“The Last Ship”, a new musical written by English vocal artist Sting, has docked at Pioneer Memorial Theatre. After a short-lived run on Broadway, this run marks its regional premiere in Salt Lake City.
Centered on the residents of a shipyard town called Wallsend and the return of a certain prodigal son, “The Last Ship” is a novel — if not risky — opener to PTC’s 2016-2017 season.
At first glance, the musical appears ordinary and almost boring. There aren’t many blockbuster musicals about ship-builders put out of work after all. Yet the story of a town full of men, stripped of their communal identity after the local shipyard closes, was surprisingly familiar as they sang of their longing for what once was. The fate of the town as revealed through protagonist Gideon Fletcher holds the themes of forgotten love, regret, the death of identity and sense of purpose, and the rebirth of hope and understanding. “The Last Ship” successfully steers its way through these themes with honesty and a humor that almost catches one off guard.
From the anxious young man eager to escape his circumstances only to bitterly return to finally face what he had been avoiding nearly his entire life, to a woman torn between the dreams of her younger self and the reality of the present, to a shipyard foreman feeling lost and without purpose when he is abruptly dismissed along with his entire crew, there is opportunity for the audience member to feel a connection, if not kinsmanship, with the characters from across the pond.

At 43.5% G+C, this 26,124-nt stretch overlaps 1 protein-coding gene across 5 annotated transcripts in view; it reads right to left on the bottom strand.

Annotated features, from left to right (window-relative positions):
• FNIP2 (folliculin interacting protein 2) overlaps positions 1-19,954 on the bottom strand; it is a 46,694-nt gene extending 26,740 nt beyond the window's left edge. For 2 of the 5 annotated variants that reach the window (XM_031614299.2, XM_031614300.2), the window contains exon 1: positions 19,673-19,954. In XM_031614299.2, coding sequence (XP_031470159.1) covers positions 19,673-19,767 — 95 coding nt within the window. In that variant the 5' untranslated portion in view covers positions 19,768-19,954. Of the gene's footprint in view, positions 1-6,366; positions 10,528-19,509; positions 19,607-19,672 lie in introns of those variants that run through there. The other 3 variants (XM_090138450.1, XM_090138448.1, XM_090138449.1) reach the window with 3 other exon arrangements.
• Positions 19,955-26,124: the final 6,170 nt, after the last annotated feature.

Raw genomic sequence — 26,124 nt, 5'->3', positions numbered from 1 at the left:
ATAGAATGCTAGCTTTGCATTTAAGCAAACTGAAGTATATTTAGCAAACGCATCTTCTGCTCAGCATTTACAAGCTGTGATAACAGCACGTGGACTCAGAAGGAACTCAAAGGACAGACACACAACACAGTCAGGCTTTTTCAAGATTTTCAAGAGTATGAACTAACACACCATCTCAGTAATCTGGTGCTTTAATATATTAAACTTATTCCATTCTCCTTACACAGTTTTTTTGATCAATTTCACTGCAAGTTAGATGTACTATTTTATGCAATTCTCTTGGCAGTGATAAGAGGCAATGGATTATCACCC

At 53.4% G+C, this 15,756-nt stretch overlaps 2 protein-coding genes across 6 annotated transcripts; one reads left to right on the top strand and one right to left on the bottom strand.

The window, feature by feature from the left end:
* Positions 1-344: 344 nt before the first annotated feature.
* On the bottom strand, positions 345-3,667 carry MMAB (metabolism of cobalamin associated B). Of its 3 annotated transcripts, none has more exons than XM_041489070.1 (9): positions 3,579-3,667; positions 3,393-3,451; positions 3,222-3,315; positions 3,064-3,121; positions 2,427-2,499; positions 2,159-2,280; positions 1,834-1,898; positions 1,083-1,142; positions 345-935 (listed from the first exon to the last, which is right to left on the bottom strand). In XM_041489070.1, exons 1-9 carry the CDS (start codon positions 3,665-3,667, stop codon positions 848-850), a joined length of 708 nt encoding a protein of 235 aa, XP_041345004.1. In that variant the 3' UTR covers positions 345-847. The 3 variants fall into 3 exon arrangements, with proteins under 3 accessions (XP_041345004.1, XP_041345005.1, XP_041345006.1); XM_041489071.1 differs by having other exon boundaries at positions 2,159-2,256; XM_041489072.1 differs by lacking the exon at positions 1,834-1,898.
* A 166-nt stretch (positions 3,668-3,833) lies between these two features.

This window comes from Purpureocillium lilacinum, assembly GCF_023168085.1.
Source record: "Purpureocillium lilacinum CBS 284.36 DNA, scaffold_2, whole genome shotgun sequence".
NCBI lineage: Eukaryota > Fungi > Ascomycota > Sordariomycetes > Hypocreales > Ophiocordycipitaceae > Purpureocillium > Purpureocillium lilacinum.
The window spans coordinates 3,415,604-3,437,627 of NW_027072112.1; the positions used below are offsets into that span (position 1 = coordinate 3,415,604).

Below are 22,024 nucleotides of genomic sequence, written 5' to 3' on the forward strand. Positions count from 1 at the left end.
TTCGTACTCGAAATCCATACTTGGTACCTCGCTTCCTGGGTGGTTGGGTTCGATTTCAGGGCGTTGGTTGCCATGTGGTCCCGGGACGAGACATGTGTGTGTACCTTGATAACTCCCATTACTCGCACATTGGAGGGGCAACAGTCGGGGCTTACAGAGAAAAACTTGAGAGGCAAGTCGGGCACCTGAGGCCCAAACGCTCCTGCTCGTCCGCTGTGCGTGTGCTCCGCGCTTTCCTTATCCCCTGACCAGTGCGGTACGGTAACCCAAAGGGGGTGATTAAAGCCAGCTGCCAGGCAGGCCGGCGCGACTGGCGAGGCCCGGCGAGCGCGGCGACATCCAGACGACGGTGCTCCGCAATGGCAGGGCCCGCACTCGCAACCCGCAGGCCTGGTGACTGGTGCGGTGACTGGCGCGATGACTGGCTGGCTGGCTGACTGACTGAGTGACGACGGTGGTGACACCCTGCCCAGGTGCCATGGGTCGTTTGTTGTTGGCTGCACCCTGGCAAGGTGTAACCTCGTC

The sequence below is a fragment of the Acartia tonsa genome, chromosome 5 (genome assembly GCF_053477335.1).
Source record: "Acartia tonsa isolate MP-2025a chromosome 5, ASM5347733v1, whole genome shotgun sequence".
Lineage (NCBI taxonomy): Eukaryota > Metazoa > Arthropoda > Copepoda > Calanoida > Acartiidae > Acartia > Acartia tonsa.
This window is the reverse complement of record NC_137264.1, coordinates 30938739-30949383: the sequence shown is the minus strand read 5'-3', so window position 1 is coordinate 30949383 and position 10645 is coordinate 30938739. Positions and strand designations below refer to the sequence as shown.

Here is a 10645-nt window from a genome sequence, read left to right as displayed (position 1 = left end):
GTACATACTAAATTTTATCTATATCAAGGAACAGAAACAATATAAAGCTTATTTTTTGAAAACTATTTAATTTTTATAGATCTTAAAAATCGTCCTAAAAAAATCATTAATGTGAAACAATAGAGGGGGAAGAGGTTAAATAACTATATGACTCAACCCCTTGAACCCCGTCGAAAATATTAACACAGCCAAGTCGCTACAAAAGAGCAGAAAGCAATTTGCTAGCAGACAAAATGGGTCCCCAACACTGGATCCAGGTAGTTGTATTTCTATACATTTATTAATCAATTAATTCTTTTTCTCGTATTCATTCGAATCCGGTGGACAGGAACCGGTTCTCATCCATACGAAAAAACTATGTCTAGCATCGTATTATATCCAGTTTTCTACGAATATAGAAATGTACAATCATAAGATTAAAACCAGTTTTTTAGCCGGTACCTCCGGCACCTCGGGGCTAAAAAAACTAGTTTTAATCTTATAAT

Composed by Sting, a performer made famous with his “Englishman in New York” hit, the musical begins with characters walking onto an open set, the first notes of “Island of Souls” rising to meet the audience. The score is as consistent as the ocean that inspired it; harsh one moment, gentle the next. The songs reflect the personality of the shipyard townspeople with rough inflections and strong beats, while the lyrics give away their human thoughts and feelings. Sting grants his characters moments of tenderness in songs such as “When We Dance” and “What Say You Meg,” and his unique sound creates a feeling of satisfaction as it directs the storytelling.
In the program, artistic director Karen Azenberg wrote that she found “The Last Ship” to be “relevant and affecting.” The combined efforts of James Noone and Michael Gilliam produced a fluid set marked with various ocean blue hues, both of which evolved with the characters and created the English shore that the people of Wallsend populated. Nearly entirely made up of Broadway veterans, the cast of “The Last Ship” dances on bar tables and across metal railings as they sing of tradition, pride and passion.
Be sure not to miss this talented production of “The Last Ship“ playing at the Pioneer Theatre from now until Oct 1. Get your tickets here, or if you are a student, arrive at the theatre an hour early to get $5 tickets the night of any performance. Keep in mind, you may need to show up even earlier on the evening of Sept. 23 if you want to avoid fighting for parking spots with the football crowds.
Photo Courtesy of Pioneer Theatre Company L-R: Seth Pike, Paul-Jordan Jansen, Ruthie Stephens, Lenny Daniel, Bryant Martin, Dan Sharkey, Cory Reed Stephens, Bailee Johnson and Anne Tolpegin